The interior of the club car is dark. Yet somehow the scenery passing the windows of this make-believe train is splashed with daylight. It’s magic, of course, and precisely what my friends and I have come to Platform 18 hoping to find.
We’re also here, as it turns out, to consume cocktails so potent that after consuming a single drink called The Man Behind the Curtain, my friend Dan announces that he is bombed. From a fellow unfazed by a pitcher of martinis, this is an assertion more unusual than a room full of people pretending they’re passengers on a Prohibition-era train club car.
Bored with leftover chestnut stuffing, we’re visiting Platform 18, one of three turn-of-the-20th-century-inspired cocktail bars at Century Grand, an immersive-experience joint hosted by the Barter and Shake hospitality team. We’ve been escorted directly from a steamy train platform piled with vintage suitcases to a wee four-top just inside the rear door of this fantasy club car. It’s dark enough that, if I squint, I can imagine we’re the wisecracking cast of a pre-code Warner Bros. two-reeler set in a Pullman. Perhaps Sydney Greenstreet will stumble past in search of the clip-joint dame who played him for a sucker.
Rebecca orders a Linen Closet, a drink made with things she’s never heard of like hibiscus-infused Cointreau Noir and Angostura bitters. I want a scotch on the rocks, but Brian’s carefully arched eyebrow makes it plain I should be a sport and order one of the menu’s craft cocktails, many of which have locomotive-themed names (Three Burst of the Whistle; the Boxcar; Wake the Conductor), each of them comprised of a long list of showy, fermented ingredients. I order something called Dead Man’s Pocket Watch, made with rye and bitters and (for God’s sake!) soy sauce. Two sips of this stunner render me numb-lipped and speechless.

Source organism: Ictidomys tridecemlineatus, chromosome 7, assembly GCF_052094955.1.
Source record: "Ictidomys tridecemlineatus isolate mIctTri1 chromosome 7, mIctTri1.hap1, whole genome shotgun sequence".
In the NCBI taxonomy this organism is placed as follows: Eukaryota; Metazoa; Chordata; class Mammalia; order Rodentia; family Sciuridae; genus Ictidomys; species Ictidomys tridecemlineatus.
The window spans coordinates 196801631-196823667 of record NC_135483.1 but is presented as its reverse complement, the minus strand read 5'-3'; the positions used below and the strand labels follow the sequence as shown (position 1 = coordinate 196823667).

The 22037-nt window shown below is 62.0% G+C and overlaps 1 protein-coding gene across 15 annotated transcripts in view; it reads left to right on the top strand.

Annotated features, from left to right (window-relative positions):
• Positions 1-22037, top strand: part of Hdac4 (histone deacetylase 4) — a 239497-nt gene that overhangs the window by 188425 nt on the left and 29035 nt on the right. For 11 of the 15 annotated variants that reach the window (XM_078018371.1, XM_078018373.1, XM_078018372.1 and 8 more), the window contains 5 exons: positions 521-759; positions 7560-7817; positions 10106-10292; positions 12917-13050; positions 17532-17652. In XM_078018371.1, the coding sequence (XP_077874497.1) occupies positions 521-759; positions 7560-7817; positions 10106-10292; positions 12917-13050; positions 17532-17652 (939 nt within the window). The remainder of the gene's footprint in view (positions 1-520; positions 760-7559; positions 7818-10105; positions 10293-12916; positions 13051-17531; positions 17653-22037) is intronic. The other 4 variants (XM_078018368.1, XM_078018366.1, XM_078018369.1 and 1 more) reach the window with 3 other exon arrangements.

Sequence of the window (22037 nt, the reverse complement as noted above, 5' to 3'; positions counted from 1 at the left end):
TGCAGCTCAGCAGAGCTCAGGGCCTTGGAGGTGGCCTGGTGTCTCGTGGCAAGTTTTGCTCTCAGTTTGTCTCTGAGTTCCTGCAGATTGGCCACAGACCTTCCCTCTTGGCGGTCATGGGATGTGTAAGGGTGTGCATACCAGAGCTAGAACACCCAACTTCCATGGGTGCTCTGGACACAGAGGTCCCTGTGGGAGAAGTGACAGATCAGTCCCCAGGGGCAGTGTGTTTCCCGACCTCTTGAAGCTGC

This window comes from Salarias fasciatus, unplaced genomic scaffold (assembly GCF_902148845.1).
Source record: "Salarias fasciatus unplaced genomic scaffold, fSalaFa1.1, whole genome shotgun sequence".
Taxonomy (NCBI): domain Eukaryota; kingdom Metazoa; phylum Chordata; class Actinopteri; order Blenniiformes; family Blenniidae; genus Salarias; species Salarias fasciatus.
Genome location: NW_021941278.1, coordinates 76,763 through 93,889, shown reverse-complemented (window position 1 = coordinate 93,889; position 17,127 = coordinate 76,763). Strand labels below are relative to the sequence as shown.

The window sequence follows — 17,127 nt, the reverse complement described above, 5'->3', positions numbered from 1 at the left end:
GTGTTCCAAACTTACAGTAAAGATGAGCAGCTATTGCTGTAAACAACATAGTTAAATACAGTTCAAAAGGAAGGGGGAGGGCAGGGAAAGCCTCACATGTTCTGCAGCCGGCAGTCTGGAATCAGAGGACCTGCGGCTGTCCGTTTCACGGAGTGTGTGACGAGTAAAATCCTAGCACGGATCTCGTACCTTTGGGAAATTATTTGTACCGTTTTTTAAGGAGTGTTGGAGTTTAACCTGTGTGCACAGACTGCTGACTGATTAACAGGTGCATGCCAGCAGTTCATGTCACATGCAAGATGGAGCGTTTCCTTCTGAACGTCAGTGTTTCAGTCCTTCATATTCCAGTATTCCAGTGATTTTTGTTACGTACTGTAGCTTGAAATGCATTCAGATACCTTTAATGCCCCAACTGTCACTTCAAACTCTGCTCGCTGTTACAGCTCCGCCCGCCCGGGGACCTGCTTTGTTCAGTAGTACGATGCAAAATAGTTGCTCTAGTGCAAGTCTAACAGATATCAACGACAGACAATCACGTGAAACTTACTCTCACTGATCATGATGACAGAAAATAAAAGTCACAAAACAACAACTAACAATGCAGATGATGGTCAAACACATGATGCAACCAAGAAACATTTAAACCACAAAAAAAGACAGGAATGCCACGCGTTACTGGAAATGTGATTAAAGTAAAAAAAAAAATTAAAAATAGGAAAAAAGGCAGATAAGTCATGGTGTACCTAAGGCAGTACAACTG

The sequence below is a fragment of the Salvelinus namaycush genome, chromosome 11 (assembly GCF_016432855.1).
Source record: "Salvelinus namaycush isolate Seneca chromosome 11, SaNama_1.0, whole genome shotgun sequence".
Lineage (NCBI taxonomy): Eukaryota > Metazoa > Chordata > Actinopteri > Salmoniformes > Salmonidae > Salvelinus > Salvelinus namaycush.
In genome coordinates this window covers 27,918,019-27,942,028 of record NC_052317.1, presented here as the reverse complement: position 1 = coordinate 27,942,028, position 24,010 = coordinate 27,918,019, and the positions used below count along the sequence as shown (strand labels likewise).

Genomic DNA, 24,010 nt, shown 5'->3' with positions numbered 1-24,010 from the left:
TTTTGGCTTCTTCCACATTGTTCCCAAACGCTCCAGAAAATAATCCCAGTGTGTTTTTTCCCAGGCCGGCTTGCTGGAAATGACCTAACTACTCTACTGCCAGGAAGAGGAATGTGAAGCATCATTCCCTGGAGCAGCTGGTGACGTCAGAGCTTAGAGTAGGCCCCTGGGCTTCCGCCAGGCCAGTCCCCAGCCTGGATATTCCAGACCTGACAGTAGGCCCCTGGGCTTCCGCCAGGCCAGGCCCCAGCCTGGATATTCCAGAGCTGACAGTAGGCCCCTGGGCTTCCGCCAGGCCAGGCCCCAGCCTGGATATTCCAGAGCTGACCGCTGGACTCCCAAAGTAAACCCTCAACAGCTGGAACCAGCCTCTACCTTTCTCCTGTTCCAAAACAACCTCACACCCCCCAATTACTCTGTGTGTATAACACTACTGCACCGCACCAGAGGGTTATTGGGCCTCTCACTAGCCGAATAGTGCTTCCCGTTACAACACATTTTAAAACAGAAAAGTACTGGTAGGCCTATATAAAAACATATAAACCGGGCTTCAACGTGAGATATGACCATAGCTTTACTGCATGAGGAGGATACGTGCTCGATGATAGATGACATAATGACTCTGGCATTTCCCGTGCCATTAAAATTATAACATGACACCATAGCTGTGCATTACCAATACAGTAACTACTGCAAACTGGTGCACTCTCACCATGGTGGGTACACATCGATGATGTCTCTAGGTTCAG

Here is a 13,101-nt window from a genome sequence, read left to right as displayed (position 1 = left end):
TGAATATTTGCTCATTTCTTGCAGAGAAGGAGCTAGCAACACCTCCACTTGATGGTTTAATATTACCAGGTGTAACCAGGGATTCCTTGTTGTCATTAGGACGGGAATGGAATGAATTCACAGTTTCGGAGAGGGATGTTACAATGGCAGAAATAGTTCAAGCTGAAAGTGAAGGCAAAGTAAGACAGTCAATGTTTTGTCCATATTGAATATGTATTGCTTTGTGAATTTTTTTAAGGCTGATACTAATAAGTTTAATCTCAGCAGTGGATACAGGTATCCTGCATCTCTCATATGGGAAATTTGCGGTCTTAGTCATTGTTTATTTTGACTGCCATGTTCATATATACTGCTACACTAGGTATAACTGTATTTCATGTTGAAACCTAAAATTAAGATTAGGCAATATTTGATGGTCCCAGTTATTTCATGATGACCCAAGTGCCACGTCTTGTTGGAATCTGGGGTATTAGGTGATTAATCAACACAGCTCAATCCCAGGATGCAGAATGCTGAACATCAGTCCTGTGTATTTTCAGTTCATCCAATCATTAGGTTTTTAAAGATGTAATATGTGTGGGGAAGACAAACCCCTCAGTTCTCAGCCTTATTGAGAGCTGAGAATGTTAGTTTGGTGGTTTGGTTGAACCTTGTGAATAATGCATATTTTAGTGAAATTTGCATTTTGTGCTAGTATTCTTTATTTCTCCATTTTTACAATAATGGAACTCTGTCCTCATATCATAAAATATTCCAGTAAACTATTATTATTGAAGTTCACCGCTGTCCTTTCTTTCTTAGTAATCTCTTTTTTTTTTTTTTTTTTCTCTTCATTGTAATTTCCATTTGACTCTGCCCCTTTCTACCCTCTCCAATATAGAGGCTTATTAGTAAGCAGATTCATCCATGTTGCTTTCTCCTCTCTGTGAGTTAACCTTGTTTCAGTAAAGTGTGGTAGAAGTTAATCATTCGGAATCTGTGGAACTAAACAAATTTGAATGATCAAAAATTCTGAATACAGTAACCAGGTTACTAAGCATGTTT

I’m quietly impressed with the club car’s period-correct décor and the caliber of Tin Pan Alley-era tunes blaring away in my left ear — Cab Calloway is singing “Minnie the Moocher” just now — though I miss a lot of what my friends are saying. From what I can hear, Rebecca is concerned that we keep passing the same snow-covered rock.
“Maybe,” I slur, “this train is on a round track.”
“Or maybe,” Carolyn says, “we’re cutting a tunnel through the time-space continuum so that time and space are taking place at regular intervals around us.” After which no one knows what to say and so we just sit there, smiling.
After a while, Dan admits he’s confused by the quick change of seasons outside our window. Shouldn’t the foamy stream we’re passing be frozen solid, given the great piles of snow we whizzed past a few minutes ago?
I want to offer a theory that perhaps this is a supersonic express train, but my mouth isn’t working so well and just then the car enters a pretend tunnel and we all get big-eyed and stop talking because this is what we’re here for: the chance to get loaded while playing choo-choo.
Talk turns to travel — the real kind, involving packing and passports and dread — and right after I hear Dan say “... and then we’ll fly from New Zealand to Disneyland and go on the teacups ride,” I signal for the check. Our allotted 90 minutes are nearly up, anyway. Carolyn leans in to whisper that I may have to help her exit the train.
Once we do, we discover we’re still in Phoenix.
“See?” I sneer as my friends and I stumble toward our designated driver. “I told you that thing was on a round track!”